Maybe you were just travelling through
You were not destined to be with us for long
You didn’t need to stay a hundred years
To get everything done; you did it in nineteen.
You came to deliver the warmth of your smile
Your lessons in love, friendship and trust
You were already a teacher to us all
To our family and others, so loved…
Maybe you lived your life faster than the rest
You certainly knew how to make the best
Of all your opportunities and time
You wasted nothing; each moment precious.
You delivered your gifts and now you are free
To travel on; an extraordinary being
Who leaves knowledge for we who remain
Your presence to treasure, again and again.
The concept that grief and loss can give us anything other than pain and heartache, indeed that they may provide something of a positive nature, is an entirely untenable idea in the early stages of bereavement. But as we tread along our individual grief pathways in the ‘two steps forward, one step back’ manner associated with such journeys, we may find ourselves surprised.
Very soon after James passed, I began to write out my feelings as a way of alleviating my pain. Writing is solace for me and I have always expressed myself in written form, usually keeping journals and diaries for my eyes only. I recognise myself as a recorder of events; if I am not photographing it, I am writing it down! I began to share my writing on grief support forums and the first time someone kindly commented, saying,
“Your words have really helped me, you have expressed exactly what I am feeling”,
I felt tremendously uplifted.
I don’t write for plaudits and praise, but there is great satisfaction in knowing that what comes relatively easily to me is able to help others in similar situations.
This was an unexpected outcome from loss and the first of its identifiable gifts. The catharsis of writing and keeping James’ memory alive through writing about him benefits me, too.
Alongside writing, I have on occasion been asked to speak about grief and I’ve given various presentations, both formal and informal. Public speaking was never within my remit before. But it brings a very important lesson, which is that grief has given me a new voice, a positive voice that shares the state of mind around the rollercoaster ride of sorrow in a way that uplifts and helps those who are travelling a similar route. This second gift takes its form as a growing confidence which arises directly from my experiences and is therefore very personal.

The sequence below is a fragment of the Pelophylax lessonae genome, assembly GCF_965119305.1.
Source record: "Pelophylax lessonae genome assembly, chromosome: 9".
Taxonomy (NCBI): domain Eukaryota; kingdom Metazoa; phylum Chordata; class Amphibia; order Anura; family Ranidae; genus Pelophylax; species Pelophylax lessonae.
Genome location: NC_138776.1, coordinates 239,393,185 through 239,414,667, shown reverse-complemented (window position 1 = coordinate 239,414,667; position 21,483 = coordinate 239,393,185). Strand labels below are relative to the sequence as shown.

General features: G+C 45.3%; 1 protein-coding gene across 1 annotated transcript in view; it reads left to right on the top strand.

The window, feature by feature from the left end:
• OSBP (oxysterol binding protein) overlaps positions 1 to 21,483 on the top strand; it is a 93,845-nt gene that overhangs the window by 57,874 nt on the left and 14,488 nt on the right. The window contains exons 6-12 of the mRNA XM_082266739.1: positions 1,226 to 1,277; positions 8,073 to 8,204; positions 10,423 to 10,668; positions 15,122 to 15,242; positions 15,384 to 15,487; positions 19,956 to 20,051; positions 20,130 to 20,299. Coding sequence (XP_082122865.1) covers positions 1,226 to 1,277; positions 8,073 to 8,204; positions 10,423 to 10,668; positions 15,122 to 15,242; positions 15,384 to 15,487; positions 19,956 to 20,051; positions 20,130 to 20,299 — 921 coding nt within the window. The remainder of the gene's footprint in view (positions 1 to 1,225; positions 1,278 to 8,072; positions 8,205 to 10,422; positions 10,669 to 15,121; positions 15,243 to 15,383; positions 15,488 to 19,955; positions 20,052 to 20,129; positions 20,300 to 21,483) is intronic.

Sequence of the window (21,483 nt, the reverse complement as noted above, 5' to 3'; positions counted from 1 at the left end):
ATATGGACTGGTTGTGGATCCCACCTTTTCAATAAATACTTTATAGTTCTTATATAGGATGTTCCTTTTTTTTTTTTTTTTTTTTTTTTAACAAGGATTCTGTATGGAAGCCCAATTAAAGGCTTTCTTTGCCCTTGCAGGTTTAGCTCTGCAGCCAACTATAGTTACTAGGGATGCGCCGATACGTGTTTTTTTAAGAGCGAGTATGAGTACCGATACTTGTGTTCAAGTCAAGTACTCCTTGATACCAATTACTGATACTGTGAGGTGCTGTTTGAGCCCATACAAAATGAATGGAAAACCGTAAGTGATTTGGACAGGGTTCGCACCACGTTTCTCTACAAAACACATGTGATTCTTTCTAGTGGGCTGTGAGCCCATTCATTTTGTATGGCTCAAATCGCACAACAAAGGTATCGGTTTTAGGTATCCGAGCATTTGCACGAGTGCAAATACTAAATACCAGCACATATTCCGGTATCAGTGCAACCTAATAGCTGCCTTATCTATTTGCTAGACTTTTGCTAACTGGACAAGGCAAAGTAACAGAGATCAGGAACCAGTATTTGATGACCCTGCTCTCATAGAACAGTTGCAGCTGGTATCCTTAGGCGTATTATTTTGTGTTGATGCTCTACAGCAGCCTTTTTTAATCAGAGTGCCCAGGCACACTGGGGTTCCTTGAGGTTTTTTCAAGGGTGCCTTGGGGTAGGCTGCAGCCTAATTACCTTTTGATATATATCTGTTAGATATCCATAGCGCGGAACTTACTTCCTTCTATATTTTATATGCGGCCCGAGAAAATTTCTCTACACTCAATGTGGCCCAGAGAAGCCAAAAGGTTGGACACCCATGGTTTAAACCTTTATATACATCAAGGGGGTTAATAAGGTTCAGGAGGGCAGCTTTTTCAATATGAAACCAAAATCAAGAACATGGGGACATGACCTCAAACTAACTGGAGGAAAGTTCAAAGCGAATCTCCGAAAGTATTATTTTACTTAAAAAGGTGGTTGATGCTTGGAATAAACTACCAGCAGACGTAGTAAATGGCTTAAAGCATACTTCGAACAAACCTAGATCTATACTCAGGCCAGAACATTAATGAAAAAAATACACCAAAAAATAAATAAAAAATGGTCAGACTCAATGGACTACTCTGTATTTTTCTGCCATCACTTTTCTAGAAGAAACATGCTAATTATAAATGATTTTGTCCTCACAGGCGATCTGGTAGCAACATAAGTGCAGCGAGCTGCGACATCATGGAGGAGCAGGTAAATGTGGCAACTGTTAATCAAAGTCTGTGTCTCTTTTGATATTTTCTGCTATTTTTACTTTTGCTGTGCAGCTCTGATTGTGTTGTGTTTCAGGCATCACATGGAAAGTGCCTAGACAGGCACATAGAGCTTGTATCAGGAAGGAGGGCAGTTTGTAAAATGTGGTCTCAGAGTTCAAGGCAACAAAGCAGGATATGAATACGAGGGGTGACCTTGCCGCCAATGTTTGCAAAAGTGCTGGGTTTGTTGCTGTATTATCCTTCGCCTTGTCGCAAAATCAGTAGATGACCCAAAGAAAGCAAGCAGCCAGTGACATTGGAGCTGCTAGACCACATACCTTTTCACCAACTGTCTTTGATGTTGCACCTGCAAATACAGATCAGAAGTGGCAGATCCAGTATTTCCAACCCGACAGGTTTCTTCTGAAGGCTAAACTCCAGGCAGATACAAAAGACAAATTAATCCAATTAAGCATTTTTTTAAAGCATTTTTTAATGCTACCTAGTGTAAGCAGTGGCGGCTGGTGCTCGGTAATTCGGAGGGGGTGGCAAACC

The third gift from loss that I identify here is perhaps a little nebulous and difficult to describe. It might be summed up by a quote by Julian of Norwich (reprised into modern English): He did not say you will not be storm tossed, you will not be sore distressed, you will not be work weary. He said: you will not be overcome. I guess resilience is the best name for this gift.
When we were on holiday earlier this year, I made a less than sensible decision. We arrived at a most beautiful location, the port of Kotor in Montenegro. Above the city, itself bounded by ancient walls, is a zig-zag, vertiginous cliff path up the side of the mountain which rises from the fjord on which Kotor is located. Despite my mobility being significantly compromised by my arthritic hip, I was determined that I would ascend the path, reaching at the very least halfway up, in my quest for photographs.
We set off. It was hot, steep and dusty. The path was heavy going, made treacherous with loose shale. But I was constantly seeking the best photo opportunities as we ascended, and I concentrated on reaching the goal. We finally made it; hot and sweaty but with the sense of achievement that comes only from working through something difficult; and in this case painful.
This example illustrates that there is no recompense in just sitting brooding and reflecting on grief, loss and sadness. We need to hold onto the faith in our ability to metaphorically climb mountains as they loom up ahead of us. The result is the gift of knowing that we are managing, we are coping, and we are working our way forward, however long and difficult the climb.
I didn’t do myself any favours in Kotor as this unwise expedition turned out to be the defining factor in my decision to seek a hip replacement on our return home. I am now recovering very well. The gift inherent in that trek up the mountain was to give me a clearer vision about what I needed to do for the sake of my future.
If we open our minds and hearts with faith in our own strength we can draw upon many forms of support, both seen and unseen, which then nurture and bolster our determination to carry on progressing along the personal grief path. It is only by moving forward that we are able to look back down the weeks, months and years and chart our advancement.
The signposts and helpers along the way point us towards what eventually become tangible positives; such are our gifts from loss.
“Maybe some people just aren’t meant to be in our lives forever. Maybe some people are just passing through. It’s like some people just come through our lives to bring us something: a gift, a blessing, a lesson we need to learn. And that’s why they’re here. You’ll have that gift forever.” Danielle Steele